In the last ten years stereoscopic displays have metamorphosed from specialist devices in research laboratories and high-end entertainment to mainstream consumer devices in the home and cinema. As a consequence, the science of stereoscopic displays and their applications are in extensive demand as developers strive to create the best viewing experience possible, both from the optical devices and the content production systems.
Underlying the rapid progress of the field is a set of research challenges in stereoscopic displays and applications including:
• Novel optical devices for improved image display and capture.
• 3D display designs with improved perceived quality and viewing freedom.
• Application demonstrators: new applications where 3D displays can be shown to create an entertainment or task performance advantage.
• Knowledge of the human perception of stereoscopic images: what is it that makes a high-quality stereoscopic 3D viewing experience?
• The theoretical foundations of stereoscopic imaging, in the context of the fundamental limits of optical devices and the human visual system.
The articles in this special section on stereoscopic displays and applications, and the special section of our sister publication Optical Engineering on 3D and 4D imaging techniques (February 2012), address all these themes. This special section of JEI includes articles on visual comfort and viewing experience, stereoscopic display design, image processing, camera design, and cinematography. The authors collectively describe substantial advances that will have lasting technical and theoretical impact on the field.
The papers in this special section were selected from the best presentations at the annual SPIE/IS&T conference on Stereoscopic Displays and Applications, held in January 2011. The authors of those top-ranked presentations were invited to submit to this special section, with an expanded version of their conference presentation. We are delighted that the majority of those invited agreed.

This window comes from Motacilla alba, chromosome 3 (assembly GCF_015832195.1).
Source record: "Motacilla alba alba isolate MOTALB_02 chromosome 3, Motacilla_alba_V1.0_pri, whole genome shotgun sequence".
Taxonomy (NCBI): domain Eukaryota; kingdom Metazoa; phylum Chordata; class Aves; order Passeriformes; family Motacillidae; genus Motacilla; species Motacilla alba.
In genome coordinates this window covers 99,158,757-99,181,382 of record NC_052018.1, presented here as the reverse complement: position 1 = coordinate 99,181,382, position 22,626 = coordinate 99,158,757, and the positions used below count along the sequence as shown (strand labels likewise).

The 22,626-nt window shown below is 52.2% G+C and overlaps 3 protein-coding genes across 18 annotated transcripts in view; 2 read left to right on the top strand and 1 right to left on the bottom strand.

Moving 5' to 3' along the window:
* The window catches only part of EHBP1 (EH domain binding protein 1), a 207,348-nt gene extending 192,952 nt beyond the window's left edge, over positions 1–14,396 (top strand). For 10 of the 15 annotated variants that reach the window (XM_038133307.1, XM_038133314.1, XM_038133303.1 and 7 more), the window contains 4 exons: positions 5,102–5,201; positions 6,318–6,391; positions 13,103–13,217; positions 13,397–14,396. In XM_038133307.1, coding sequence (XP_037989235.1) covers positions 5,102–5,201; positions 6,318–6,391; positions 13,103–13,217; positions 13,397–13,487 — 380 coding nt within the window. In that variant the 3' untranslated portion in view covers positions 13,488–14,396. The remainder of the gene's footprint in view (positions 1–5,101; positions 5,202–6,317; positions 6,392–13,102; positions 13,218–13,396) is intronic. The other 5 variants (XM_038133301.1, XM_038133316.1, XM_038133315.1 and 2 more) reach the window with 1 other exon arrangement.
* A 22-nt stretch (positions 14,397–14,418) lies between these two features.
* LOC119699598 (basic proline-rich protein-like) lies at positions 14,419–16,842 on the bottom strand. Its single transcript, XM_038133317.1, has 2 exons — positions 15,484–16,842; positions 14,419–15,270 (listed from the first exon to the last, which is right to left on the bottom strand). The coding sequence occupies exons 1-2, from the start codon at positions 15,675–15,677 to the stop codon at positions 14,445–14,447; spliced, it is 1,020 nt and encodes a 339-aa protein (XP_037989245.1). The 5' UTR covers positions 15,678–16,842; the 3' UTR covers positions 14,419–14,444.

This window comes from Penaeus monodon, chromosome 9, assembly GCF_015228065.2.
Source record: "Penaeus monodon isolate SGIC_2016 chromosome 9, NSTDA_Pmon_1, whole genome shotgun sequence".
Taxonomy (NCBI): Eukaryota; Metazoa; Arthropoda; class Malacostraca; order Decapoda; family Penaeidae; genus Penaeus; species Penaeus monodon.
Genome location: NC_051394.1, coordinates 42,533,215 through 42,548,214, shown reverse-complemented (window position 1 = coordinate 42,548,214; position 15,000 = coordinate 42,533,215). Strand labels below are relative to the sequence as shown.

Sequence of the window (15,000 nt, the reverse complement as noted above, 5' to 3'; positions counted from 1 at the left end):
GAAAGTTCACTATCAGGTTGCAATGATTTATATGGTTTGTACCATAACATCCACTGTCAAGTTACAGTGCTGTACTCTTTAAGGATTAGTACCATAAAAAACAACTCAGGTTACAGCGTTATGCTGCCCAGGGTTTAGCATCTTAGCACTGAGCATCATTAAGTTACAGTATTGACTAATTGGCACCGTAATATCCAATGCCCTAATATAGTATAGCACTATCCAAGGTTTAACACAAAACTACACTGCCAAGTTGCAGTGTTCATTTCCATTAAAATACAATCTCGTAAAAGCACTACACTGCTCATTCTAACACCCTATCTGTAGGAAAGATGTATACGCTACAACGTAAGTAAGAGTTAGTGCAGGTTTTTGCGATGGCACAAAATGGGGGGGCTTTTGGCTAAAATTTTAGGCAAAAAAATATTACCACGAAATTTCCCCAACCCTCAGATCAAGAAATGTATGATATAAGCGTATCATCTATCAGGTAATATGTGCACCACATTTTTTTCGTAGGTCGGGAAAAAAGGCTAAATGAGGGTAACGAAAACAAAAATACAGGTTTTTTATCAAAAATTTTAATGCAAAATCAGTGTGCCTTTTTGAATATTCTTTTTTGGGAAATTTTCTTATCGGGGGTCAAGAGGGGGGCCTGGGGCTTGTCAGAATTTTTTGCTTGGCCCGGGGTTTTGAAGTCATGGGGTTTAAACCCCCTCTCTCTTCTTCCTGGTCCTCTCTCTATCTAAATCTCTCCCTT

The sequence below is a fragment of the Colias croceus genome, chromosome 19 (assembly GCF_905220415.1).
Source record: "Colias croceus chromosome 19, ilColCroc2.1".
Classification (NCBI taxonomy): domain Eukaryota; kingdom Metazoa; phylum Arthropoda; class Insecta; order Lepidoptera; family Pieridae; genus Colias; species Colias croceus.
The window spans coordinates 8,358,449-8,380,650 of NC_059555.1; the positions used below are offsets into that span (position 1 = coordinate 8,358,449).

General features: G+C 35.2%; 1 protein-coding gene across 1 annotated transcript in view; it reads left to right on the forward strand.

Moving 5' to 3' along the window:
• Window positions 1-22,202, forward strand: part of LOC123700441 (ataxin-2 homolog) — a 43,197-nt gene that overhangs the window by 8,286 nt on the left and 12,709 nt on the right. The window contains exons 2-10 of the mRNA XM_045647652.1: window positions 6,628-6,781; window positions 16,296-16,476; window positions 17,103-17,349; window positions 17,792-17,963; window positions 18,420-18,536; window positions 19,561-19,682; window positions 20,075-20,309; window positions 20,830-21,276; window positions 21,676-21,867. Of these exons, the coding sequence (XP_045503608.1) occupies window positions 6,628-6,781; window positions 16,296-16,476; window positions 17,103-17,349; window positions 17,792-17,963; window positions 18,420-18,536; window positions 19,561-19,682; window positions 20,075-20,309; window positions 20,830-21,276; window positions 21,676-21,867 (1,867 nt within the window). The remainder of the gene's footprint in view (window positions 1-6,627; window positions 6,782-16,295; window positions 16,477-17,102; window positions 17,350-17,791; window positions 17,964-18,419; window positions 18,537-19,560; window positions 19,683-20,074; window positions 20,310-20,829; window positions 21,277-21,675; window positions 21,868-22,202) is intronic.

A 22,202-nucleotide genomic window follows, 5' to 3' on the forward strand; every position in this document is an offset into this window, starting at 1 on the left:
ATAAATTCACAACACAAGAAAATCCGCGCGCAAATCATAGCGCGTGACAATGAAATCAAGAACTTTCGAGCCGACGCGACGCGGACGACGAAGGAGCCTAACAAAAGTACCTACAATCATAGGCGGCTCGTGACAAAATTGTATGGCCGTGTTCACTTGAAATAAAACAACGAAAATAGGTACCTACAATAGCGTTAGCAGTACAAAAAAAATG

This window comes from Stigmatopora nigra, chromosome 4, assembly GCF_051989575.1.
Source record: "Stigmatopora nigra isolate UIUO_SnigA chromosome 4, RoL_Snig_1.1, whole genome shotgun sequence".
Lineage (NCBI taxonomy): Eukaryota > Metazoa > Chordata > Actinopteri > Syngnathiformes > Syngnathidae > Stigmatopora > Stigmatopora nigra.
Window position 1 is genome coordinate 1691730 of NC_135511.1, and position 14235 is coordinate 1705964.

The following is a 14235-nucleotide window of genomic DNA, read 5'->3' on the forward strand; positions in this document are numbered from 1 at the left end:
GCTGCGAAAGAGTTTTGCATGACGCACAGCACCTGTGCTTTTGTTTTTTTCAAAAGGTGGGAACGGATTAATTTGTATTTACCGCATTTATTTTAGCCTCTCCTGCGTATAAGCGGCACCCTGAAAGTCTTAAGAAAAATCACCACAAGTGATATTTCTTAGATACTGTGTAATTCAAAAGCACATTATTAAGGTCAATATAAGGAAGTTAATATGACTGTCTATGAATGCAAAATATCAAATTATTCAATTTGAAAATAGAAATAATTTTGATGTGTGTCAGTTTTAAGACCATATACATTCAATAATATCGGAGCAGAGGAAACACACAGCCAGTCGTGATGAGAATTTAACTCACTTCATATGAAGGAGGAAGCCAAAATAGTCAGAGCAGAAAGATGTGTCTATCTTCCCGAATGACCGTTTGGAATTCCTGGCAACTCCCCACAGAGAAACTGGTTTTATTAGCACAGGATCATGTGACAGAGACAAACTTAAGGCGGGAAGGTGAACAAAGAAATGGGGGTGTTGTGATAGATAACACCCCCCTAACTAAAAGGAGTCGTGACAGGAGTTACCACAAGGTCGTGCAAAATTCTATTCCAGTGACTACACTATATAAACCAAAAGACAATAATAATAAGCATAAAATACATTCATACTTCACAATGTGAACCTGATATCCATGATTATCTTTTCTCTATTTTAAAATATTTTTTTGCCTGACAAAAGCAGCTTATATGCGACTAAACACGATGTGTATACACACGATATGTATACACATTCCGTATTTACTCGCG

Neil Dodgson is professor of graphics and imaging at the University of Cambridge, UK. He has worked in stereoscopic display technology since 1991. His research has encompassed software, cameras, optics, design and theory for autostereoscopic 3D displays. He has served on the committee of the annual IS&T/SPIE conference on stereoscopic displays and applications since 2001, co-chairing the conference four times. His other research interests are in subdivision surfaces for 3D modeling and the aesthetics of image processing. He holds an undergraduate degree in physics and computer science from Massey University, New Zealand, and two doctorates from the University of Cambridge, UK. He is a Fellow of the Institution of Engineering & Technology (IET) and of the Institute of Mathematics & its Applications (IMA).
Nick Holliman is a reader in Computer Science at Durham University, UK and is best known internationally for his work over the last sixteen years investigating the fundamental challenges of stereoscopic 3D visualization. This work has included working with psychologists to understand how the human visual system processes binocular information, geometrically modeling binocular vision to capture empirical comfort limits, developing new computational algorithms for the control of binocular image disparity, and demonstrating how these algorithms work in practice in software tools and 3D visualizations. Prior to joining Durham University in 2001, he was principal researcher at Sharp Laboratories of Europe, in Oxford, England where he led the software team in the 3D imaging technology group. He filed patents on stereoscopic image generation, 3D displays, 3D cameras, and high performance head tracking systems. At Durham he has worked closely with leading astronomers and cosmologists, resulting in two award winning stereoscopic 3D films produced for exhibits at the Royal Society Summer Science Exhibitions of 2005, 2009, and 2010.